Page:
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Thread: cheese rind?

  1. #1
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    Default cheese rind?

    I'm reading a book about Maine island life between the wars: The Weir by Ruth Moore. There are several references to "the cheese rind" which in context suggests that it is a part of a boat or perhaps a particular wave formation on the sea. Does anyone know what it refers to?

  2. #2
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    Default Re: cheese rind?

    could it possibly have to with ice, i.e. 'rind ice'?
    Simpler is better, except when complicated looks really cool.

  3. #3
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    Default Re: cheese rind?

    looking at an example again, it might be the combing of a boat.(?)

  4. #4
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    Default Re: cheese rind?

    Can you put a quote here? I have never heard the term applied to a boat but maybe I'll learn something today.

    Found a reference to it but as a joke: Two masts , a cheese - rind deck , and a straw bottom are good enough for a coasting man (captain of a Maine coastal schooner). Harper's Weekly - Google Books that was 1908
    Last edited by Tom Hunter; 09-24-2022 at 09:36 AM.
    Yachting, the only sport where you get to be a mechanic, electrician, plumber and carpenter

  5. #5
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    Default Re: cheese rind?

    Guessing: A rind deck may refer to an old deck; one in which the planks have had the softer tissue between the grain removed, leaving a ridged surface.

    Paul: rime.

    Kevin
    There are two kinds of boaters: those who have run aground, and those who lie about it.

  6. #6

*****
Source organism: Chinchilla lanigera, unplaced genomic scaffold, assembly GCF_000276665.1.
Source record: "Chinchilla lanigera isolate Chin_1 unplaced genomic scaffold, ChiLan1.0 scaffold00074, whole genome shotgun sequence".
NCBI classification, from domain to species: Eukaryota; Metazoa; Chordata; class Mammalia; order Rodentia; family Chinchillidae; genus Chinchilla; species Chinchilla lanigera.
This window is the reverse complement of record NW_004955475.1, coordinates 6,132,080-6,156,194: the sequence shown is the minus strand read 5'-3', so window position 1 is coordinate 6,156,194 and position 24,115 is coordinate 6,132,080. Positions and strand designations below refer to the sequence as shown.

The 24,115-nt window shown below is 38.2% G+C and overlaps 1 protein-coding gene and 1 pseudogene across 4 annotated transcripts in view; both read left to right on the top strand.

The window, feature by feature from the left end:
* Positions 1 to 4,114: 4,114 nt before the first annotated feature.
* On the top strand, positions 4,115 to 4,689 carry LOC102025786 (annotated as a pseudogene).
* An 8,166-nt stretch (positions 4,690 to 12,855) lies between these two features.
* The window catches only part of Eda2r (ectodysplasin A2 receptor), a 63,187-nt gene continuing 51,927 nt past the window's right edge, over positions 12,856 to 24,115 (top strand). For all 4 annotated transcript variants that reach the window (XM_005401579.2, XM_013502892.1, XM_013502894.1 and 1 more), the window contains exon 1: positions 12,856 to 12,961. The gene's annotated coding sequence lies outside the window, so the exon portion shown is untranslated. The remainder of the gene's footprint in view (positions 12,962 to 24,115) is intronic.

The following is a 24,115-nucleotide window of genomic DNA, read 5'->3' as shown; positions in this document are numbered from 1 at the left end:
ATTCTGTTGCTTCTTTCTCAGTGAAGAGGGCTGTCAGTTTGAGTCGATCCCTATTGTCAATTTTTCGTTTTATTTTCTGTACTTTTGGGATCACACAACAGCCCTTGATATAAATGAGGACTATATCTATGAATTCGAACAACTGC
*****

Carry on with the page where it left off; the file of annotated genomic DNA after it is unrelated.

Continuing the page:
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    Default Re: cheese rind?

    here's one of the examples :cheese rind 1.jpg

  7. #7
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    Default Re: cheese rind?

    Might have been a colloquialism for the very edge, a bit like skin of your teeth.
    It really is quite difficult to build an ugly wooden boat.

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  8. #8
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    Default Re: cheese rind?

    Well, it's higher than the deck. I'm still baffled. However it is one word in the text; cheeserind, not cheese rind. That is important if you are using Google to figure it out.

    We are in good company, in 1980 the American Dialect society could not find out what is was either: NADS.12.3.pdf (americandialect.org)

    Bruce you have done something that few people ever do, you have stumped the woodenboat forum, at least for a few hours.

    Something here from the Friendship sloop society: 1998yearbook.pdf (fss.org)
    Last edited by Tom Hunter; 09-24-2022 at 02:56 PM.
    Yachting, the only sport where you get to be a mechanic, electrician, plumber and carpenter

  9. #9
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    Default Re: cheese rind?

    And this from 1982 There was an urgency to his arrival, so that I barely shipped the portside oar before he cut his motor and grabbed our cheeserind to slow his momentum, One that (thankfully) got away - CSMonitor.com
    Yachting, the only sport where you get to be a mechanic, electrician, plumber and carpenter

  10. #10
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    Default Re: cheese rind?

    I wonder if it’s the reinforcement commonly put over planking on the part of the hull where lobster traps are hauled up.

  11. #11
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    Default Re: cheese rind?

    Quote Originally Posted by Tom Hunter View Post
    And this from 1982 There was an urgency to his arrival, so that I barely shipped the portside oar before he cut his motor and grabbed our cheeserind to slow his momentum, One that (thankfully) got away - CSMonitor.com
    Quote Originally Posted by nrs5000 View Post
    I wonder if it’s the reinforcement commonly put over planking on the part of the hull where lobster traps are hauled up.
    That makes good sense.
    It really is quite difficult to build an ugly wooden boat.

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  12. #12
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    Default Re: cheese rind?

    There is a mention of a “guard, which fishermen call a cheeserind” in a description of a Muscongus Bay sloop at page 20
    of this newsletter of the Friendship Sloop Society: http://www.fss.org/1998yearbook.pdf

    i think the guards may refer to the rubbing strip at the gunwale.

  13. #13
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    Default Re: cheese rind?

    I think you solved it, group! "Well, King, it looks like this case is closed." (habitual closing line from TV show, Sargent Preston of the Yukon, in the 50's)

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